13. Mrs. J. N. [Emma] Anderson, “A Sabbath-School Missionary Exercise,” Echoes from the Field, November 26, 1902, 2-3.

  14. Mrs. J. N. [Emma] Anderson, “Feeling After God,” ARH, June 2, 1903, 15-16.

  15. Mrs. J. N. [Emma] Anderson, “The Comfort of the Truth,” The Signs of the Times, August 9, 1905, 12.

  16. Mrs. J. N. [Emma] Anderson, “A Glimpse About China,” ARH, October 4, 1906, 12.

  17. Mrs. J. N. [Emma] Anderson, “A Glimpse About China,” ARH, October 4, 1906, 12.

  18. Mrs. J. N. [Emma] Anderson, “Canton, China,” Life and Health, January 1907, 12.

  19. J. N. Anderson, “Baptism in the Pearl River, Canton, China,” The Youth’s Instructor, August 27, 1907, 1; E. H. Wilbur, “Baptism of Chinese Girls,” The Signs of the Times, November 4, 1907, 700.

  20. General Conference Committee Minutes, September 30, 1907, 355.

  21. “Recommendations Adopted by the China Mission at the Shanghai Council, February 10-20, 1907,” Union Conference Record, June 24, 1907, 2.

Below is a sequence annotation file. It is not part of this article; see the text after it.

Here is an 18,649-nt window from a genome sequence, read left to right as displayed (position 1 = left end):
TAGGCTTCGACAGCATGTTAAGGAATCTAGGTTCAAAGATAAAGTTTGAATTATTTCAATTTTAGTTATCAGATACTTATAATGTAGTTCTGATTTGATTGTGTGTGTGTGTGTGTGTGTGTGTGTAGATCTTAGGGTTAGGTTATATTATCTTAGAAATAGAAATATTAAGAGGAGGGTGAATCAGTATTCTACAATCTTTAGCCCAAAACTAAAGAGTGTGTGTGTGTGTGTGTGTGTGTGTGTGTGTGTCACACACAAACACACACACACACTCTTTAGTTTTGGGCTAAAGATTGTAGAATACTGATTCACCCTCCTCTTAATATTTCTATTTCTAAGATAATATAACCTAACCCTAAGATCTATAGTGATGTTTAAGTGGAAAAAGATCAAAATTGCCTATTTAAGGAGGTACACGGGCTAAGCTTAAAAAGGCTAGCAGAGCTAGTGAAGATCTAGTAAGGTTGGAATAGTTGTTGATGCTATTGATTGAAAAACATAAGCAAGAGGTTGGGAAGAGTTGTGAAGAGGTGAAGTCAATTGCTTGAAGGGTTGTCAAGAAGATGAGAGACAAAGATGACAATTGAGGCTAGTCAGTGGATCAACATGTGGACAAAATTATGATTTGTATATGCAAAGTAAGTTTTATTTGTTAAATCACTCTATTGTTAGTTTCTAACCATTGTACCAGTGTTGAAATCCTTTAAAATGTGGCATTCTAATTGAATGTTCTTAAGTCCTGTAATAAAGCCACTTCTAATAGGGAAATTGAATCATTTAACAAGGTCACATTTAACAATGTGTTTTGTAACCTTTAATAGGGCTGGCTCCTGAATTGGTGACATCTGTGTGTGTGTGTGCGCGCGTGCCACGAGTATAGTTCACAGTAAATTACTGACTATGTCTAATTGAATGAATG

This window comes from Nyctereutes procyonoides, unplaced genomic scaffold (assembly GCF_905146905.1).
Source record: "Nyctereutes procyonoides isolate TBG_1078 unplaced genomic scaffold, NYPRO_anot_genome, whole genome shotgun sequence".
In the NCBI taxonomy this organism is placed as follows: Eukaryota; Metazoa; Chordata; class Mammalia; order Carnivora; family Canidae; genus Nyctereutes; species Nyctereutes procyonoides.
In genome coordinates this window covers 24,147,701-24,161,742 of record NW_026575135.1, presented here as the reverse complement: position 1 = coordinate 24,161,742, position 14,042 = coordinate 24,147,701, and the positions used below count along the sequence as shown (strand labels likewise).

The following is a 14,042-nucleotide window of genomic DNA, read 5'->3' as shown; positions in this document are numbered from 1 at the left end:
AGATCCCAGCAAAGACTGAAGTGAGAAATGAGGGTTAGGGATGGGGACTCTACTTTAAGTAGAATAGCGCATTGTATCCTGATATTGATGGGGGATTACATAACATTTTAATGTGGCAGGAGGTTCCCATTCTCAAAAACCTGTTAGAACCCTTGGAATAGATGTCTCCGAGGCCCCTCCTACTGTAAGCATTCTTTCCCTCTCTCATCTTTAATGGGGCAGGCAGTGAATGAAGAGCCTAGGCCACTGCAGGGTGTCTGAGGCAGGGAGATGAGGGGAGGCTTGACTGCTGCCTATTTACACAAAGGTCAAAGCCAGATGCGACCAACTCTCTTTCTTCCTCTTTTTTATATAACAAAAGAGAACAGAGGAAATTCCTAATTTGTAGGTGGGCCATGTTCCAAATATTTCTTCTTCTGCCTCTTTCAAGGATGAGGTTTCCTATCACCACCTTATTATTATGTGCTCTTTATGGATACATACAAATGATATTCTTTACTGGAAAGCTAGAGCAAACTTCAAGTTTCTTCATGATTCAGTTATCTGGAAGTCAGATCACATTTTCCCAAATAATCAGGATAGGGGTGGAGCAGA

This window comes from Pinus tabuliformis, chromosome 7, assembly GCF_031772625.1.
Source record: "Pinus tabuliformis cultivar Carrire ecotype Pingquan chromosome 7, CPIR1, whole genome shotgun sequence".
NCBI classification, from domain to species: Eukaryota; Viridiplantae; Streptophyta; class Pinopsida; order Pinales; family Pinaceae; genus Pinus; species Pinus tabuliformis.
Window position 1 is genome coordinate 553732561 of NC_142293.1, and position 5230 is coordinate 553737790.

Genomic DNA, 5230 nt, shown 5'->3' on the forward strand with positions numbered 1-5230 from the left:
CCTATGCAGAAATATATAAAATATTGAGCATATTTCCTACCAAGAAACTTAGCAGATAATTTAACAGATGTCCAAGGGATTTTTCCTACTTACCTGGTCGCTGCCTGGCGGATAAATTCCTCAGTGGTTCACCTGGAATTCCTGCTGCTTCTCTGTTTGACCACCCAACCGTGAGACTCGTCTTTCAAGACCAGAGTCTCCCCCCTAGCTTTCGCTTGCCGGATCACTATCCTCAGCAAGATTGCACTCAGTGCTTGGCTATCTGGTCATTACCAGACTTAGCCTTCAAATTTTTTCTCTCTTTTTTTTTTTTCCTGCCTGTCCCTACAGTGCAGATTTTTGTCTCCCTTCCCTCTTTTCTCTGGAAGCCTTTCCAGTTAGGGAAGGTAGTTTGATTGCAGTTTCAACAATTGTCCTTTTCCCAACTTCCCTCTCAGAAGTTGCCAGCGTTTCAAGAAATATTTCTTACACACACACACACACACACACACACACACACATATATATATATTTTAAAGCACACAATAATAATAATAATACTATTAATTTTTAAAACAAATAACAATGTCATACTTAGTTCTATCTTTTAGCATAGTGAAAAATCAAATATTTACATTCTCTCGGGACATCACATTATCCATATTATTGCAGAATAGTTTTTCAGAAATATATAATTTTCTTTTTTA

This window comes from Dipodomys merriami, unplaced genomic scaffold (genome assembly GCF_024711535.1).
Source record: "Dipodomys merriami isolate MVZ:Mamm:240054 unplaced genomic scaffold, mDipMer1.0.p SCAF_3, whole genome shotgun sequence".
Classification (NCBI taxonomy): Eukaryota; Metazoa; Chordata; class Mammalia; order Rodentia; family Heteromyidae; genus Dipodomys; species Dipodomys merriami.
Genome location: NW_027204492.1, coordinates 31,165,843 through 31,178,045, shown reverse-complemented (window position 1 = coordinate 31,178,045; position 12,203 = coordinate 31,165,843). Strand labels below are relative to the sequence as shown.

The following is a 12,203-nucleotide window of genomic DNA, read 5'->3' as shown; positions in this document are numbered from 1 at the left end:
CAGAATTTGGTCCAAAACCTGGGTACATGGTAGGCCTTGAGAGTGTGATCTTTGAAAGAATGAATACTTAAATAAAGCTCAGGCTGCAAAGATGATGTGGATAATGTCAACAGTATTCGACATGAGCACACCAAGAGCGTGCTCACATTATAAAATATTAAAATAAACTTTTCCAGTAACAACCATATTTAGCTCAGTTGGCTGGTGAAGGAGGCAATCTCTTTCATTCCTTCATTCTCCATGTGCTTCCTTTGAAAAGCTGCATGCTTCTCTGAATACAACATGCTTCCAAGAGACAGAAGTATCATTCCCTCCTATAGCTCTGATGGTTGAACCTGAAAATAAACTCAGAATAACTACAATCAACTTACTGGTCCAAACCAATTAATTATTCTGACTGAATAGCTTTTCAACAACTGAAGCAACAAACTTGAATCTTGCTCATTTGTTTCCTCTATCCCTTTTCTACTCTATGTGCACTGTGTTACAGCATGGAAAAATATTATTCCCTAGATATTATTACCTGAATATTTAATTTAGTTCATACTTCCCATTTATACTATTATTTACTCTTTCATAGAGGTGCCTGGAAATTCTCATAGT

22. Mrs. J. N. [Emma] Anderson, “Our Work in China,” The Caribbean Watchman, July 1907, 10; “More Workers for Honan: Our Work in China (Concluded),” The Caribbean Watchman, August 1907, 10-11.

  23. Mrs. J. N. [Emma] Anderson, “The Missionary and His Home,” ARH, September 26, 1912, 15.

  24. See note in Life and Health, June 1907, 170.

  25. W. A. Spicer, “Southern California,” ARH, September 9, 1909, 16.

  26. General Conference Committee, March 4, 1910, 168, General Conference Archives, accessed September 13, 2022,

  27. “Emma Thompson Anderson obituary,” ARH, December 24, 1925, 23.

  28. “Emma Marie Thompson Anderson,” Find a Grave, accessed April 24, 2022,

  29. Jacob Nelson Anderson Collection, Collection 2, Union College Heritage Room, Lincoln, Nebraska, accessed April 24, 2022,


Campbell, Michael W. "Anderson, Emma Marie (Thompson) (1865–1925)." Encyclopedia of Seventh-day Adventists. September 14, 2022. Accessed April 19, 2024.

Campbell, Michael W. "Anderson, Emma Marie (Thompson) (1865–1925)." Encyclopedia of Seventh-day Adventists. September 14, 2022. Date of access April 19, 2024,

Campbell, Michael W. (2022, September 14). Anderson, Emma Marie (Thompson) (1865–1925). Encyclopedia of Seventh-day Adventists. Retrieved April 19, 2024,